Your parent should clearly understand what the ground rules are and what the consequences will be if they violate them. For example, one ground rule may be that your parent is not allowed to discipline your child in a certain way. If they do this, the consequence may be not seeing the child for a predetermined amount of time.

6. Remain Respectful

When setting boundaries with your parents, it is important to remain respectful. Acting juvenile or inappropriately will not serve your cause and only lead to a more strained relationship. Always speak to your parent in a way that shows manners, courtesy, and respect. 

At the same time, you must make sure to get your point across and make your message clear. To ensure that you do this correctly, you may want to discuss it with someone you trust and go over what you plan to say. 

Preparing for conversations with difficult parents can help you work through your feelings and confirm that you are doing so in a respectful manner.

7. Be Empathetic

If your parent is causing you stress or anxiety, it can be easy to feel frustrated and angry with them. It’s important to remember that there is often an underlying reason for your parent’s behavior. 

Whether it be childhood trauma, cognitive concerns, or other heavy issues, your parents may be dealing with something you do not know about. Always remain empathetic and understanding if they try to explain their point of view.

When to Set Boundaries with an Elderly Parent

Is your elderly parent causing you stress or difficulty that is wreaking havoc on your life? It is likely time to start setting boundaries with them in order to maintain a healthy, peaceful relationship. From creating ground rules to identifying triggers, many tips can help you when setting boundaries with difficult elderly parents.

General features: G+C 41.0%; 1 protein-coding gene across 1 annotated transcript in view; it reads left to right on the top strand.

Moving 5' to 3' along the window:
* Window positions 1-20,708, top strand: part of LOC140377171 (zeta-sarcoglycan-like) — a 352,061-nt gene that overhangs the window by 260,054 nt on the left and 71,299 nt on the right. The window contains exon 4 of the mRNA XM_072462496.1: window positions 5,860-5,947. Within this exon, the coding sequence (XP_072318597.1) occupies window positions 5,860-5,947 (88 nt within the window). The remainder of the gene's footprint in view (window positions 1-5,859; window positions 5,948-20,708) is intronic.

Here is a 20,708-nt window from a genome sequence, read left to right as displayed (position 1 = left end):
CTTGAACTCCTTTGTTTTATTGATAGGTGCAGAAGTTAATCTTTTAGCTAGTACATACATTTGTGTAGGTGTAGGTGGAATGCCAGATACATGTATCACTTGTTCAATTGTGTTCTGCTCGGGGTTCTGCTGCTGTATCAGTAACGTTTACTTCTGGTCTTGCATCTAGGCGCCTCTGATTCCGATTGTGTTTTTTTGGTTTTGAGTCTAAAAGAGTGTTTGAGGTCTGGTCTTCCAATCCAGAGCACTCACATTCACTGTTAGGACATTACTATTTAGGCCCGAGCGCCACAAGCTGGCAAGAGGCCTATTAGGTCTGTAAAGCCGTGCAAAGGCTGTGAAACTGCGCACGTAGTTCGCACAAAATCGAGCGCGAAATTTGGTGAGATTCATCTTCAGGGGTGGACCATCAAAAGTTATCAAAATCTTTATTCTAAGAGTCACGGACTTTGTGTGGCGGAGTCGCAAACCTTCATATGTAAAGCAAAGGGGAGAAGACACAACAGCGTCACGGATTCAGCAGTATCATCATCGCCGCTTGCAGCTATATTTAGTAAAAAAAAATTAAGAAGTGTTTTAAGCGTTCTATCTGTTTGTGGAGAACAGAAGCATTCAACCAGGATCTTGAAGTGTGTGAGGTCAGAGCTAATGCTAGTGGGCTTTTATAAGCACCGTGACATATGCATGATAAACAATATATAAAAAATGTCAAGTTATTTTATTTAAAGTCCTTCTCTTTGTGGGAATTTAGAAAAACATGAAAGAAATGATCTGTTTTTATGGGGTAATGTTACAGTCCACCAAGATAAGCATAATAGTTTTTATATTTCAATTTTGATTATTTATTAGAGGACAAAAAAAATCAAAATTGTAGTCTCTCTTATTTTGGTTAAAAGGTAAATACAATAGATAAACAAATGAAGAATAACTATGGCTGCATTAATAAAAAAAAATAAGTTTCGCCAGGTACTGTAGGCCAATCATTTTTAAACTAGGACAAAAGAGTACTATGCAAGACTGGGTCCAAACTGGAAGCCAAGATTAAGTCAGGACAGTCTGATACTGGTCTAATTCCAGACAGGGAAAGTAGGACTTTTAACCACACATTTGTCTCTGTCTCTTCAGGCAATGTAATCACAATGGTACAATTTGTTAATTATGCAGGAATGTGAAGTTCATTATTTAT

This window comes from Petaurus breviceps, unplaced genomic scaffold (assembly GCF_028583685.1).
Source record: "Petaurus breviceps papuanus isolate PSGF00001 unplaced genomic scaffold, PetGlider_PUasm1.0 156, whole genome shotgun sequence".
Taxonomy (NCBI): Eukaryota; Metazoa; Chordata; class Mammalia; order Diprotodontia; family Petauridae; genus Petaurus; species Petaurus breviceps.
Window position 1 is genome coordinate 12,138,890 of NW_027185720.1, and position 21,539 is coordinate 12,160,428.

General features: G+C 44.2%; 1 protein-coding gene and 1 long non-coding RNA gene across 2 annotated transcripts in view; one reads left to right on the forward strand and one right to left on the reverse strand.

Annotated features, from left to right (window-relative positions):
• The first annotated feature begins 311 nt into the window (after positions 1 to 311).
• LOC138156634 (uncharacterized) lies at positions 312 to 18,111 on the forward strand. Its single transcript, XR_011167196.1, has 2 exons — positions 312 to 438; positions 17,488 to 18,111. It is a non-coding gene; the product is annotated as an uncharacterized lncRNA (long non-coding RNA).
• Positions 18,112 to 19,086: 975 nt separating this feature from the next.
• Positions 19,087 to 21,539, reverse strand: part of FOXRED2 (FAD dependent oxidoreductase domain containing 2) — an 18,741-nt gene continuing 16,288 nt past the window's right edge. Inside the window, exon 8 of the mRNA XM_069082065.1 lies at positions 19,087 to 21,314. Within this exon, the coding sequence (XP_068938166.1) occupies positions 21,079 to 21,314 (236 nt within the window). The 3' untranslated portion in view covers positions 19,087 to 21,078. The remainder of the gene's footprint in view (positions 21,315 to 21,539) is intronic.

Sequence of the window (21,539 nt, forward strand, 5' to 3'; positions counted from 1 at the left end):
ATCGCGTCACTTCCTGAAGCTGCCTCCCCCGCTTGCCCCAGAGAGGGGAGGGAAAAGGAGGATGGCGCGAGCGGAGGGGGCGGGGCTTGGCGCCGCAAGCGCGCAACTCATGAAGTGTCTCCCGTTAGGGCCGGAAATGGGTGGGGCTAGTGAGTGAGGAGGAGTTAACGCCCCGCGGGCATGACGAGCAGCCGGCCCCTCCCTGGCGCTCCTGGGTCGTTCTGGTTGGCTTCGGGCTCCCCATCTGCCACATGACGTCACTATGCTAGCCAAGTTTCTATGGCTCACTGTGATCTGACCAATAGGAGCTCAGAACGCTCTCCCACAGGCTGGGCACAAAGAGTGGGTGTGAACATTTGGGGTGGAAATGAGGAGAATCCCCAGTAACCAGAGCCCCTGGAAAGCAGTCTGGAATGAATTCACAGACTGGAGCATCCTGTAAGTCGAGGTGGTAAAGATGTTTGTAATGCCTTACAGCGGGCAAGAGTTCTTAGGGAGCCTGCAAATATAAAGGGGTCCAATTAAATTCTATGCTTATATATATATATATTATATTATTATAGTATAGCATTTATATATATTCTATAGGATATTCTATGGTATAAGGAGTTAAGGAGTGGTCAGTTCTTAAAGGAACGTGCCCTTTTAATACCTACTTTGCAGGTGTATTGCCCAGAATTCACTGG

The first step is acknowledging that there is a problem and making the decision to take action. And while it’s not easy, setting clear boundaries allows you to build a more comfortable and appropriate relationship that benefits everyone involved.

If you or your family member is considering in-home care as part of a plan to age in place, contact Family Matters In-Home Care today for a free consultation.  Our team is dedicated to supporting your family and helping older adults enjoy life in the comfort of their own home for as long as possible.

Some of the services offered by Family Matter In-Home Care include: Alzheimer’s & Dementia CareBed & Wheelchair Transfer AssistanceCompanionshipHousekeeping & Meal PreparationPersonal CareRecovery Care, and Transportation.

Serving the San Francisco Bay Area and Greater San Diego, Family Matter In-Home Care has offices throughout California including: Campbell, CARoseville, CASan Marcos, CA, and San Mateo, CA.

Carol Pardue-Spears

Carol has worked in the healthcare field for more than forty years. As a Certified Nursing Assistant, she worked for El Camino Hospital in the cardiac unit, Los Gatos Community Hospital, The Women’s Cancer Center in Los Gatos and several home health and hospice agencies. Carol founded Family Matters in 2002 to fill a deficit she witnessed in high-quality, in-home services and care.